Changing Views -The War on Drugs

Back in 2011 a group that consisted of Nobel laureates, former US president Jimmy Carter and the ubiquitous list of socially-conscious celebrities wrote a letter to British Prime Minister David Cameron requesting that he open up a debate on the subject of the “illicit drug industry, worth £285 billion a year, the third largest industry, all be it non-sanctioned,  in the world after food and oil,” The Telegraph newspaper reported. A seemingly reasonable request but one that brings with it the weight of nearly 100 years of ingrained criminality spawning from the first drug prohibition law laid down by the United States government, the Harrison Narcotics Tax Act of 1914, which placed a tax on the production, importation and distribution of opiates. Since that time millions of dollars have been spent, thousands of lives have been lost and tons of marijuana, cocaine, heroin and chemical concoctions have been stolen, seized, traded, sold or burned in blazing public relations glory.  Drug lords who watch over the production of their figurative gold have not been weeded out but have continued to operate unregulated, pushing their industry to new heights.  Some might even go as far to say that the drug war has perpetuated the violence and criminality of the trade while doing absolutely nothing to curb, let alone stop it. Recently world leaders have begun to debate the usefulness of the ‘war on drugs’ and have started to let the pendulum swing the other way by fighting to decriminalize the use, production and distribution of major drugs, thus taking the power away from violent drug cartels. Guatemala’s president Otto Pérez Molina has made headlines recently with his new drug agenda. “Our institutions have been weakened. And this is happening elsewhere. So now I’m asking myself, are we doing things right? Do we have the right strategy? Or do we have to reflect and sit down to find new alternatives to fight drug trafficking?” Molina was quoted as saying in an Al Jazeera online article. His comments came during April’s Summit of the Americas held in Cartagena, Columbia where he was joined by the rest of the western hemisphere’s leaders to discuss common policies and future goals. Molina’s views may seem radical to some, but he’s only reacting to the policies and view points that have yet to solve any of the problems they first set out to fix. The purchasing, production and use of drugs is as strong as ever. “The decision by Pérez Molina to speak out is seen as highly significant and not without political risk. Polls suggest the vast majority of Guatemalans oppose decriminalization, but Pérez Molina’s comments are seen by many as helping to usher in a new era of debate. They will be studied closely by foreign policy experts who detect that Latin American leaders are shifting their stance on prohibition following decades of drug wars that have left hundreds of thousands dead,” the English news paper The Guardian wrote during the summit.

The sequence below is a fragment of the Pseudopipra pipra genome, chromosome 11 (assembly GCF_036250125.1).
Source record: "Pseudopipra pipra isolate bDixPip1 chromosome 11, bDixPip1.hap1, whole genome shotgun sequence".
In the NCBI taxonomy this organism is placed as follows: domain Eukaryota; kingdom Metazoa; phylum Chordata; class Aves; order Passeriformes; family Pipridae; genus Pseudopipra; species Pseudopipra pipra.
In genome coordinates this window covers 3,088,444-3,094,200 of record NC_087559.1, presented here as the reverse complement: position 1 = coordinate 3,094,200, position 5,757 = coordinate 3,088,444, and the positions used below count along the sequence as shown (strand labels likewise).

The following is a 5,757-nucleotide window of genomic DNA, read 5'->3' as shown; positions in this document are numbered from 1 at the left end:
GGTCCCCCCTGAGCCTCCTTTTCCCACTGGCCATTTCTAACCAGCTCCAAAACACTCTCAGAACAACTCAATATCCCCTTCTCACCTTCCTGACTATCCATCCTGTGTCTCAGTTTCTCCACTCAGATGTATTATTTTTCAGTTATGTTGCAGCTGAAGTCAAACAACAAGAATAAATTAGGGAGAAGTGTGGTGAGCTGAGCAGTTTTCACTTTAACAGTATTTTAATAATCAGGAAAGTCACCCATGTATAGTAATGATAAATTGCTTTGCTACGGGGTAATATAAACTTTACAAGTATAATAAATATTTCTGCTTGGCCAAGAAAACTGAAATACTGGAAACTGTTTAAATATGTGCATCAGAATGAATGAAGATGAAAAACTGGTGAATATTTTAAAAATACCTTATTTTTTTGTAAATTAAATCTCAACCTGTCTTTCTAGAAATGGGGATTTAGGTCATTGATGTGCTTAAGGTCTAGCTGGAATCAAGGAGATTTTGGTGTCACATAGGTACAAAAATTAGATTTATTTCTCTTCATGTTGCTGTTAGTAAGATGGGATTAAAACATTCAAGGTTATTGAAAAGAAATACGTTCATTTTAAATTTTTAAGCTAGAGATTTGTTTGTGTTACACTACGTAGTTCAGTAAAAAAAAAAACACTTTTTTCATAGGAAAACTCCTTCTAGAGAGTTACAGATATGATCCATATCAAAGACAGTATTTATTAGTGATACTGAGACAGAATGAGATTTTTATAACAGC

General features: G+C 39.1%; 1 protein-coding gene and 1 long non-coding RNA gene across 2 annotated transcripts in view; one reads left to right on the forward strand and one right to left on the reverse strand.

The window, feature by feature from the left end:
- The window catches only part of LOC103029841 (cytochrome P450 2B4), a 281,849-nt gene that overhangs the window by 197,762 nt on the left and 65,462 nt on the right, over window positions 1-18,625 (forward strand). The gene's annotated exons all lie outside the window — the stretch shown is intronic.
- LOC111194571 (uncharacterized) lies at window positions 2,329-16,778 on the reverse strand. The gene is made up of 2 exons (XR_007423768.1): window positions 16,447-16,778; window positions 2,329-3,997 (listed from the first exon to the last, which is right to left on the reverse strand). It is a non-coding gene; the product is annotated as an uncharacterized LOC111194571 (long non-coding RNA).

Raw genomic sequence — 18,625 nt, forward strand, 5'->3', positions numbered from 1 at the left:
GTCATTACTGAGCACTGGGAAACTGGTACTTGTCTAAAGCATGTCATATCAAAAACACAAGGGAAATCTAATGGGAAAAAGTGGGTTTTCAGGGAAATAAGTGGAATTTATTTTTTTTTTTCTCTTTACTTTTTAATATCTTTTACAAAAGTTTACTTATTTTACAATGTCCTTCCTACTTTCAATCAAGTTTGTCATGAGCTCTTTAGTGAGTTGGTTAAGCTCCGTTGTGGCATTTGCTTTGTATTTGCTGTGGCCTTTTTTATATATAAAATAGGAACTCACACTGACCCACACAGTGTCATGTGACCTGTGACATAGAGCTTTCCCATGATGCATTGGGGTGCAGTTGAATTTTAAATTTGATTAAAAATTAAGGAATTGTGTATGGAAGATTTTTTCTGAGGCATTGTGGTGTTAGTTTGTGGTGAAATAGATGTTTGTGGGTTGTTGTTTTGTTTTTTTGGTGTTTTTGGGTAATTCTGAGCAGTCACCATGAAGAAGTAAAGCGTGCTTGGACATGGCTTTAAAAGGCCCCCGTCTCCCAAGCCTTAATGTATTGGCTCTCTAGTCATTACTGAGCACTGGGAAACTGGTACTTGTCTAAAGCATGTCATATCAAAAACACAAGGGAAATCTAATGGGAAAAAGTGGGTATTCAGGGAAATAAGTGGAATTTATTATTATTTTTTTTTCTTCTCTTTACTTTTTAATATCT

Nearly 12 years ago Portugal made a big step in changing its national drug policies, with an emphasis on the decriminalized of the use or possession of small quantities of drugs, harm reduction and substitution treatment.  In 2001 the south western European country “became the first European country to officially abolish all criminal penalties for personal possession of drugs, including marijuana, cocaine, heroin and methamphetamine,” a Time magazine online article wrote. A report conducted by the Cato Institute, a public policy research organization, found that five years following the initiation of these policies there was a drop in prolonged drug use by teenagers and new HIV infections in drug users.  The country replaced harsh sentencing for petty drug crimes with the option of sitting with a psychologist, social worker and legal adviser to have proper treatment recommended.   And if lowered drug use isn’t enough evidence of the policy’s benefits, the fact that it costs less to send drug users for treatment than to jail should be enough to spark interest in the debate. Albert Einstein defined insanity as doing the same thing over and over again and expecting different results.  So, when all else fails why not utilize fresh tactics.  The real question is: what does failure mean in regards to the war on drugs?  What are the objectives?  Einstein had it right and it feels like Molina along with many others are finally opening up a dialogue that is badly needed. I am of the belief that war whether hot or cold leaves behind many more victims than victors.  The idea that a war on drugs could be successful seems irrational and the results have proved to be no more successful than Lyndon B. Johnson’s war on poverty.  Open dialogue, creative thinking and a massive amount of education is the answer. We have reduced impaired driving, the wearing of seat belts and the consumption of tobacco through strong educational programs.  Banning drugs and jailing its victims have proved to be unsuccessful and costly.  How about a strategy for reducing drug use, drug related crime and drug violence? | Raymond Matt, CFP, CLU, TEP, CHS | The Ontarian, Writer, Editor

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